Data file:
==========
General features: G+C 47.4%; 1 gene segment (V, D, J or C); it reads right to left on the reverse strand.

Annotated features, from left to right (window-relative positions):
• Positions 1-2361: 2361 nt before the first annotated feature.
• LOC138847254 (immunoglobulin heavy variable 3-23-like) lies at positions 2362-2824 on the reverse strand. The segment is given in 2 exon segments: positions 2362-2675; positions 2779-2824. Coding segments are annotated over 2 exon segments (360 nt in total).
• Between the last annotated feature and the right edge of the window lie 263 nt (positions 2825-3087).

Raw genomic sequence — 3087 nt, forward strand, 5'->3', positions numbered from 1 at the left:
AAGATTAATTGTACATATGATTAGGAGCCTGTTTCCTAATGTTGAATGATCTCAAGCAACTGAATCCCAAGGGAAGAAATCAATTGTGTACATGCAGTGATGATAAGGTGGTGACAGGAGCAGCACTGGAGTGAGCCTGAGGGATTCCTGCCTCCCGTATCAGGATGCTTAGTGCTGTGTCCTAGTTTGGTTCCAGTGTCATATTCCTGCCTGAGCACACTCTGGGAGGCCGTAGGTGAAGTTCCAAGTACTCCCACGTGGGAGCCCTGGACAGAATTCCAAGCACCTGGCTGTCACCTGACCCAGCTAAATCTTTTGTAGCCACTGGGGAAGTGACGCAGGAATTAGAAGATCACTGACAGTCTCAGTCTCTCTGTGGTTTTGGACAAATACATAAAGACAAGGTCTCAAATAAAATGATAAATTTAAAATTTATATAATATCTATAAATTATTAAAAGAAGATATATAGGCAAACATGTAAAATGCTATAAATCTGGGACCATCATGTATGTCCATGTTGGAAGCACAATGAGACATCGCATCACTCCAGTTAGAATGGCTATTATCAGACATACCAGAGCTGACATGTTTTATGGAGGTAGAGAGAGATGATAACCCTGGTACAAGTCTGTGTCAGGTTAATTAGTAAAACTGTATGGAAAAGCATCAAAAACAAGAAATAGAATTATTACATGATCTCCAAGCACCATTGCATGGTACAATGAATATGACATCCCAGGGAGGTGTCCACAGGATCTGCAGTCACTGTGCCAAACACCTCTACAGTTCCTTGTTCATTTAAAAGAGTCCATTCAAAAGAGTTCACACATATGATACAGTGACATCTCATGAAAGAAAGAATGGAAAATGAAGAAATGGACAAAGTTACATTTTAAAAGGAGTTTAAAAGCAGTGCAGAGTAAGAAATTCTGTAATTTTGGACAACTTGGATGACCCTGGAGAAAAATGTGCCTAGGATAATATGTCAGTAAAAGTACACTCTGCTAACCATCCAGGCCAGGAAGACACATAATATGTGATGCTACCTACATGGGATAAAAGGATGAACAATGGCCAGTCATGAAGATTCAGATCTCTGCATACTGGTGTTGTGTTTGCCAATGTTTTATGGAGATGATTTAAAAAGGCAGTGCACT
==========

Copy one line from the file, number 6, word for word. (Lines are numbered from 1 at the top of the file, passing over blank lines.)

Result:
Raw genomic sequence — 3087 nt, forward strand, 5'->3', positions numbered from 1 at the left: